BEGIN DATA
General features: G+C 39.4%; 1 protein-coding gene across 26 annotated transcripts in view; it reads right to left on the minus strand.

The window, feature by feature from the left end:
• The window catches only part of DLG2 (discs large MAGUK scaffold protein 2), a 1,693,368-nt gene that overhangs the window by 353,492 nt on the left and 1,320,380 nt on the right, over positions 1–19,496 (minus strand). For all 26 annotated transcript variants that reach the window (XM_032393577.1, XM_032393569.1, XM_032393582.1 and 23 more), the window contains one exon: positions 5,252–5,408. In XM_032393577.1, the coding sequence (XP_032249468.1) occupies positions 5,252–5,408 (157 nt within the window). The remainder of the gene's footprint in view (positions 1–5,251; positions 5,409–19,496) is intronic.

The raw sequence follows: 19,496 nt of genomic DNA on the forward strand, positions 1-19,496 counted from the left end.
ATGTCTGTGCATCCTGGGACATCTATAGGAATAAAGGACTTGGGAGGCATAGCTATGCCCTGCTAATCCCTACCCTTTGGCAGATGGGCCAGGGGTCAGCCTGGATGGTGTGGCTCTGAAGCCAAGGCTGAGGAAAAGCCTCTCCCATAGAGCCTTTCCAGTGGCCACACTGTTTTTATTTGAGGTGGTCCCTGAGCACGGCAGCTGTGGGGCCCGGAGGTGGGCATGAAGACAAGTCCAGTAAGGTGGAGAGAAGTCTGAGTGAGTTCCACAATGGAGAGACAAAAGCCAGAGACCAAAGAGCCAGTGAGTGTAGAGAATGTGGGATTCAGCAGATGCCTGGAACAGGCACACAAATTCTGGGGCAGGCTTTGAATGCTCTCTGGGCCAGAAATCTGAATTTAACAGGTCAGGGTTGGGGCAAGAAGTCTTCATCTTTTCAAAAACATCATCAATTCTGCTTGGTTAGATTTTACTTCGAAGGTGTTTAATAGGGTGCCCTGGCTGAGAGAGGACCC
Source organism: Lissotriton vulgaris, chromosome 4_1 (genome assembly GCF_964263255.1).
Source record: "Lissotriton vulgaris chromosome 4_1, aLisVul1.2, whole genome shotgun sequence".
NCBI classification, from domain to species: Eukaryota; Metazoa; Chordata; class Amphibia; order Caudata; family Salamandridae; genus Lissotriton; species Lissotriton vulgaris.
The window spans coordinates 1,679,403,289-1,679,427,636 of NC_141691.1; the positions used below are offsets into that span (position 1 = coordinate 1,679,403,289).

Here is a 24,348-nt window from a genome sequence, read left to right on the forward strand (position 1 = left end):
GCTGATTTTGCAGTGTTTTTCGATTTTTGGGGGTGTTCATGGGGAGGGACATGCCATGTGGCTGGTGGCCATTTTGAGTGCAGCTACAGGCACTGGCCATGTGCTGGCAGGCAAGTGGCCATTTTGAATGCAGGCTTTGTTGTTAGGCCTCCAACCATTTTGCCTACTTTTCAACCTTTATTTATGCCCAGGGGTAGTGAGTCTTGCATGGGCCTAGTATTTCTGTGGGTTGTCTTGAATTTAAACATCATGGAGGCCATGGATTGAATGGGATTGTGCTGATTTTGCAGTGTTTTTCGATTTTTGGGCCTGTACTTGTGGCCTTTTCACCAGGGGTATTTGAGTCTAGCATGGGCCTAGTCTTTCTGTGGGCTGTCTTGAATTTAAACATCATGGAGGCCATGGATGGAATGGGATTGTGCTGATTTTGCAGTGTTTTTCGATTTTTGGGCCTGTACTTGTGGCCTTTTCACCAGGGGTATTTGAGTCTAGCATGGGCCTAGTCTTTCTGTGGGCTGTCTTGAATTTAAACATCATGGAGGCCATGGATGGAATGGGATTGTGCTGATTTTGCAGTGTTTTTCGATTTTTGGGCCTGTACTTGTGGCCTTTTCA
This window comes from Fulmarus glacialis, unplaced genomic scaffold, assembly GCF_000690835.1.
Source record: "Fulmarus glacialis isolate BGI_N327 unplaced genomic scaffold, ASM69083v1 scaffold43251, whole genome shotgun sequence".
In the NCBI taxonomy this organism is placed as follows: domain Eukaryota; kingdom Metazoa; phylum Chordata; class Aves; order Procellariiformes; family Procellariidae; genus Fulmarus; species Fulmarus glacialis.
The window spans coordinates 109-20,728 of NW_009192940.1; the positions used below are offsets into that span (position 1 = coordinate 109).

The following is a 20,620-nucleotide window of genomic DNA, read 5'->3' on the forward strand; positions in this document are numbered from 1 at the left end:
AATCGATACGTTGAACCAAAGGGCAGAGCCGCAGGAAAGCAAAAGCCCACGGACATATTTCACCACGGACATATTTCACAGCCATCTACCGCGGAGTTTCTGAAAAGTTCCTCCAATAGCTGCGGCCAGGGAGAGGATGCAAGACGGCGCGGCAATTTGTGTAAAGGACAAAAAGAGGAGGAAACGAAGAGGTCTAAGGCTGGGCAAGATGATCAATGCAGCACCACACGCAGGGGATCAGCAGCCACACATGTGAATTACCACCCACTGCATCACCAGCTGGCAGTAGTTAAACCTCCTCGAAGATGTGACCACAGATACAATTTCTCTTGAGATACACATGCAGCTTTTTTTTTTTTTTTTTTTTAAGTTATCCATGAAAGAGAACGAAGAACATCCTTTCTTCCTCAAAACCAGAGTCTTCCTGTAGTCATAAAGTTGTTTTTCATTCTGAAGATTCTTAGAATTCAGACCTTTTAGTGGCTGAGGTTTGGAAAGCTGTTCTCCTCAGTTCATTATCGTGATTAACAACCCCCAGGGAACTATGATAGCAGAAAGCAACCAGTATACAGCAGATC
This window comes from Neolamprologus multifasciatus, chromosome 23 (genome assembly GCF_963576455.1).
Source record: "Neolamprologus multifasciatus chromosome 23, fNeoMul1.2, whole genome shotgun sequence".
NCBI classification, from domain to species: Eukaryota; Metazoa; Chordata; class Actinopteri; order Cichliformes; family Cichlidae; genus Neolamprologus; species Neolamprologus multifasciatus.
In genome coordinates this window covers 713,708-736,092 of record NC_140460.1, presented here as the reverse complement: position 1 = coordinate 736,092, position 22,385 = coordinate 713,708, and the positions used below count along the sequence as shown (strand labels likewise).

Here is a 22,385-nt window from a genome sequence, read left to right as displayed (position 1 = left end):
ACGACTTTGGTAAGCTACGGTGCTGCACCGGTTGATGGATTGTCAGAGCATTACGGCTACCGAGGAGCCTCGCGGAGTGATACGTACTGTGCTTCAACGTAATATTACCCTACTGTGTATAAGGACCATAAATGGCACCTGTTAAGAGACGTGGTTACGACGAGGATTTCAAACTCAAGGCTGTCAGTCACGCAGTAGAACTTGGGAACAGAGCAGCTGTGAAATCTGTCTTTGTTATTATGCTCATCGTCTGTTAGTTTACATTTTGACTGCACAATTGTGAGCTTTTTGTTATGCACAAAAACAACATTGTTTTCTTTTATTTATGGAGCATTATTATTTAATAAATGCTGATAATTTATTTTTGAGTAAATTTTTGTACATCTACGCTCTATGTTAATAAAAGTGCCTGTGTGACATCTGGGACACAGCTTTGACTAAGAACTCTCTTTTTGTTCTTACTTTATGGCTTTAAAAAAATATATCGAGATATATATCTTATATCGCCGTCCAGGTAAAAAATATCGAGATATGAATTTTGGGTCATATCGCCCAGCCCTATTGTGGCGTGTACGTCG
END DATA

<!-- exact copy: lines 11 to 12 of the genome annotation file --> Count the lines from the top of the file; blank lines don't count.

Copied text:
GCTGATTTTGCAGTGTTTTTCGATTTTTGGGGGTGTTCATGGGGAGGGACATGCCATGTGGCTGGTGGCCATTTTGAGTGCAGCTACAGGCACTGGCCATGTGCTGGCAGGCAAGTGGCCATTTTGAATGCAGGCTTTGTTGTTAGGCCTCCAACCATTTTGCCTACTTTTCAACCTTTATTTATGCCCAGGGGTAGTGAGTCTTGCATGGGCCTAGTATTTCTGTGGGTTGTCTTGAATTTAAACATCATGGAGGCCATGGATTGAATGGGATTGTGCTGATTTTGCAGTGTTTTTCGATTTTTGGGCCTGTACTTGTGGCCTTTTCACCAGGGGTATTTGAGTCTAGCATGGGCCTAGTCTTTCTGTGGGCTGTCTTGAATTTAAACATCATGGAGGCCATGGATGGAATGGGATTGTGCTGATTTTGCAGTGTTTTTCGATTTTTGGGCCTGTACTTGTGGCCTTTTCACCAGGGGTATTTGAGTCTAGCATGGGCCTAGTCTTTCTGTGGGCTGTCTTGAATTTAAACATCATGGAGGCCATGGATGGAATGGGATTGTGCTGATTTTGCAGTGTTTTTCGATTTTTGGGCCTGTACTTGTGGCCTTTTCA
This window comes from Fulmarus glacialis, unplaced genomic scaffold, assembly GCF_000690835.1.